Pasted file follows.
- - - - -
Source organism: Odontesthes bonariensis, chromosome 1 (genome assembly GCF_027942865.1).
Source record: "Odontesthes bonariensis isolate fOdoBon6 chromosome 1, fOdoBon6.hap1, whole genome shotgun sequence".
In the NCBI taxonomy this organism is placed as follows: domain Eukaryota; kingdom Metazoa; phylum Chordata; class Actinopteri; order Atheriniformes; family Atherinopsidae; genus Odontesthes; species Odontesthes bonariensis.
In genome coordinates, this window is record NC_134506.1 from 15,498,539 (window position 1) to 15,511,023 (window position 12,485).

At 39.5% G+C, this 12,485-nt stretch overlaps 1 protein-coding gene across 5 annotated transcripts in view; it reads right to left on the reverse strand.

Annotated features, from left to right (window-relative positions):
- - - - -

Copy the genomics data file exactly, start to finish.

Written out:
Source organism: Odontesthes bonariensis, chromosome 1 (genome assembly GCF_027942865.1).
Source record: "Odontesthes bonariensis isolate fOdoBon6 chromosome 1, fOdoBon6.hap1, whole genome shotgun sequence".
In the NCBI taxonomy this organism is placed as follows: domain Eukaryota; kingdom Metazoa; phylum Chordata; class Actinopteri; order Atheriniformes; family Atherinopsidae; genus Odontesthes; species Odontesthes bonariensis.
In genome coordinates, this window is record NC_134506.1 from 15,498,539 (window position 1) to 15,511,023 (window position 12,485).

At 39.5% G+C, this 12,485-nt stretch overlaps 1 protein-coding gene across 5 annotated transcripts in view; it reads right to left on the reverse strand.

Annotated features, from left to right (window-relative positions):